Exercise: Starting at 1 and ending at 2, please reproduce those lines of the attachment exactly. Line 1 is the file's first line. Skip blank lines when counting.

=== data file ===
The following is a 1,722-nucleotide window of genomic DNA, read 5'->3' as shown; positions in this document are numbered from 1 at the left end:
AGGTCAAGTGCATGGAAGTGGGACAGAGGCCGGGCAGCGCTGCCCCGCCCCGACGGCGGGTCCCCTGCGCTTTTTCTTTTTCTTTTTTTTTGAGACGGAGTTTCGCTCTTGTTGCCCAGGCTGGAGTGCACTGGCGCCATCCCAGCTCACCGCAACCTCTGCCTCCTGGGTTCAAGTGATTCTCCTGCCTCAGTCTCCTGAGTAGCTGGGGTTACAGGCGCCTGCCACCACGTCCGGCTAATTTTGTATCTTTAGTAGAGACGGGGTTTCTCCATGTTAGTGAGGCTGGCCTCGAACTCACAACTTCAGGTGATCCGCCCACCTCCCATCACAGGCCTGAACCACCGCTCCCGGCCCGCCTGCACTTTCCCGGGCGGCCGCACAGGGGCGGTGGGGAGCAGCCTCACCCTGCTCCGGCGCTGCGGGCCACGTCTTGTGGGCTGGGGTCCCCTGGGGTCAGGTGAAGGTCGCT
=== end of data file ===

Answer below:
The following is a 1,722-nucleotide window of genomic DNA, read 5'->3' as shown; positions in this document are numbered from 1 at the left end:
AGGTCAAGTGCATGGAAGTGGGACAGAGGCCGGGCAGCGCTGCCCCGCCCCGACGGCGGGTCCCCTGCGCTTTTTCTTTTTCTTTTTTTTTGAGACGGAGTTTCGCTCTTGTTGCCCAGGCTGGAGTGCACTGGCGCCATCCCAGCTCACCGCAACCTCTGCCTCCTGGGTTCAAGTGATTCTCCTGCCTCAGTCTCCTGAGTAGCTGGGGTTACAGGCGCCTGCCACCACGTCCGGCTAATTTTGTATCTTTAGTAGAGACGGGGTTTCTCCATGTTAGTGAGGCTGGCCTCGAACTCACAACTTCAGGTGATCCGCCCACCTCCCATCACAGGCCTGAACCACCGCTCCCGGCCCGCCTGCACTTTCCCGGGCGGCCGCACAGGGGCGGTGGGGAGCAGCCTCACCCTGCTCCGGCGCTGCGGGCCACGTCTTGTGGGCTGGGGTCCCCTGGGGTCAGGTGAAGGTCGCT